The Tacoma News Tribune just had an article about two men who got lost while hunting mushrooms.  Fortunately they had enough supplies to survive a night in the woods. Our days are getting shorter and the nights colder, pretty soon spending a night outdoors will be difficult without good gear.

Ocean Signal rescueME Personal Locator Beacon
Ocean Signal rescueME Personal Locator Beacon

If you are going out in the woods consider adding an Ocean Signal rescueME Personal Locator Beacon (PLB) to your kit. Weighing in a bit over 4 ounces it will not slow you down (or reduce the number of mushrooms you can harvest). It is a good piece of gear if you are backcountry skiing, snowmobiling, or even driving  during the winter.

There is no annual charge involved with the rescueME PLB. $249.00 (current price as of October 2014) and a seven year life it works out to $35.58 per year or about 10 cents per day. Truly an affordable piece of safety equipment.panduan android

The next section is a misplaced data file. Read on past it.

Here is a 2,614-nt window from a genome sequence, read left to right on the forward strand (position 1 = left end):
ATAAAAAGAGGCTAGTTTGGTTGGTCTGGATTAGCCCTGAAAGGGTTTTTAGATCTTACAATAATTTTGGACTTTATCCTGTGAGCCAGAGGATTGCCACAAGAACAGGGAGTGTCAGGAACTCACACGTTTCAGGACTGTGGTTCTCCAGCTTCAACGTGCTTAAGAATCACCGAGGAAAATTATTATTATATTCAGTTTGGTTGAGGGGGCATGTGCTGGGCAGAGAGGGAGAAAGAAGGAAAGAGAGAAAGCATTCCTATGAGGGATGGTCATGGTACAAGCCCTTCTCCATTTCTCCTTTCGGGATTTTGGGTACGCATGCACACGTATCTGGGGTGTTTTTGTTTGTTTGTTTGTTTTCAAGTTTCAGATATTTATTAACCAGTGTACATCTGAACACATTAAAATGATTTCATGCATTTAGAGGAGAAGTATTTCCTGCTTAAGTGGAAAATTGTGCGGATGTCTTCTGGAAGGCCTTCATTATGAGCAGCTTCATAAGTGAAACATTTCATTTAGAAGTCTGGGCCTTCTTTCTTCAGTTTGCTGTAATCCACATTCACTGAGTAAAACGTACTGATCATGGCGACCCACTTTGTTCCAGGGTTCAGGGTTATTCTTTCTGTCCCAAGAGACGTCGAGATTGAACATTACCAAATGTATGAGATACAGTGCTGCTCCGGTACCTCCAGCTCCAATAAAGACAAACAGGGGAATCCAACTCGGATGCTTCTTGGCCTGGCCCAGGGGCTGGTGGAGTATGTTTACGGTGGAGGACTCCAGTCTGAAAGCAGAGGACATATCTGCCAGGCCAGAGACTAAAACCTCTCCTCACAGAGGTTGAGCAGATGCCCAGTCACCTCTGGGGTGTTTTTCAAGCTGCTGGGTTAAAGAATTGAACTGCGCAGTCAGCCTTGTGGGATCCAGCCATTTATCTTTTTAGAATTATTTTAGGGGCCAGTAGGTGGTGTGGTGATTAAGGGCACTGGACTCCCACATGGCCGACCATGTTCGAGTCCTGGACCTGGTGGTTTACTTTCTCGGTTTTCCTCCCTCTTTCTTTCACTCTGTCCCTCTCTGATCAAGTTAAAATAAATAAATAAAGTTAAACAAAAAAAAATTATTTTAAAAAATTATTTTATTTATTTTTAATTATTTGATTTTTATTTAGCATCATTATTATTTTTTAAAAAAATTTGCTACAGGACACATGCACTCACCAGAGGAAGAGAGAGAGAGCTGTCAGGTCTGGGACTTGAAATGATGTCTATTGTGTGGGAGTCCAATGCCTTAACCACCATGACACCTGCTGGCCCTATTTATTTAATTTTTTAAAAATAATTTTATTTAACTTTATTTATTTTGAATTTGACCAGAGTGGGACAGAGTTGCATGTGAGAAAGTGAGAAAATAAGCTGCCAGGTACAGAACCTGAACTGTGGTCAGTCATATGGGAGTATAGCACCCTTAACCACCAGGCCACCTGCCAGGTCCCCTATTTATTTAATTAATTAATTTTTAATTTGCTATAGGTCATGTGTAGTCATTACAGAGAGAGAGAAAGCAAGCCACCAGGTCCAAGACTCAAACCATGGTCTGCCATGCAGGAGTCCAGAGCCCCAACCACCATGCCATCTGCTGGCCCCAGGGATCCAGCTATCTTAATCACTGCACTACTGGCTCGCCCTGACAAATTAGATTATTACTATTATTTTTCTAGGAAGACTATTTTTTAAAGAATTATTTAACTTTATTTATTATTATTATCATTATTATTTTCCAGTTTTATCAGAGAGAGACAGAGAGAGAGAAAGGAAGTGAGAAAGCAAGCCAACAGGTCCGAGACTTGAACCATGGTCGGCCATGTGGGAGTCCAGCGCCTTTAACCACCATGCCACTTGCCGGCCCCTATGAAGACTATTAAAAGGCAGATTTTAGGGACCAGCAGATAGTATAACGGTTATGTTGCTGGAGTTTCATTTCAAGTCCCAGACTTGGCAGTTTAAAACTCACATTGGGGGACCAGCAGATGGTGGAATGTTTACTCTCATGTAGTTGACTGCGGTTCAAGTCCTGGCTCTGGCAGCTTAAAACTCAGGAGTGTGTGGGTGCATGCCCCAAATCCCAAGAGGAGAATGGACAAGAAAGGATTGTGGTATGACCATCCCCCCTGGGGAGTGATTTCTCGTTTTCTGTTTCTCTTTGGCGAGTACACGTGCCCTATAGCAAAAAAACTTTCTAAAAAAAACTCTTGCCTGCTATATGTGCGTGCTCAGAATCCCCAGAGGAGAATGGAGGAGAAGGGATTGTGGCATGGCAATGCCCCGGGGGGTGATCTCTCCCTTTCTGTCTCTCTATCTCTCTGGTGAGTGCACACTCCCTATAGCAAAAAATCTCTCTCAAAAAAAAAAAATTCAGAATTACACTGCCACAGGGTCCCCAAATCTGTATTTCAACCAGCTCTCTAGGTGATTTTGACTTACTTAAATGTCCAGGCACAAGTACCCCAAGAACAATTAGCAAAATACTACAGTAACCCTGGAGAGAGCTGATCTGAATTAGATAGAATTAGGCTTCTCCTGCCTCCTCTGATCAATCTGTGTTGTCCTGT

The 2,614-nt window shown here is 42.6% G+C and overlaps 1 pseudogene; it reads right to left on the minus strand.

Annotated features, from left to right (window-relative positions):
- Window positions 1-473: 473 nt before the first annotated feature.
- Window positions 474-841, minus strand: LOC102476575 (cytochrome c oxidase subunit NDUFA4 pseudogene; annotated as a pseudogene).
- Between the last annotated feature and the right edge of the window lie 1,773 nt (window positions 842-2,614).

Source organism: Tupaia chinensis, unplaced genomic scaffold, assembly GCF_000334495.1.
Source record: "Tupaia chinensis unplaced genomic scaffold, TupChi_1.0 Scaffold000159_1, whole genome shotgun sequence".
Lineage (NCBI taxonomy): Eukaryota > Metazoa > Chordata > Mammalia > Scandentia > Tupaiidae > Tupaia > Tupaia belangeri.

PLB’s work using a satellite system, owned and operated by governments and provide world wide coverage. You don’t have to worry about cell coverage, as long as you can see the sky, it will work. If you want to get rescued, this is the piece of equipment you want in your hands.

Bad things can happen even close to home

USCG Photo

Last Friday (October 17th) the Lady A sunk in the Straits of Juan de Fuca. Talking with one of the owners who was not onboard, it appears that the hull failed due to extreme weather. The good news is that everyone is safe and no oil was lost.

As you can see in the photo, a small Inflatable Buoyant Apparatus (IBA) had been deployed. IBA’s are available in 4 to 100 person capacities and are an extremely economical piece of primary life saving equipment for those who do not travel offshore. They keep the victims out of the water and are extremely easy to see from the air.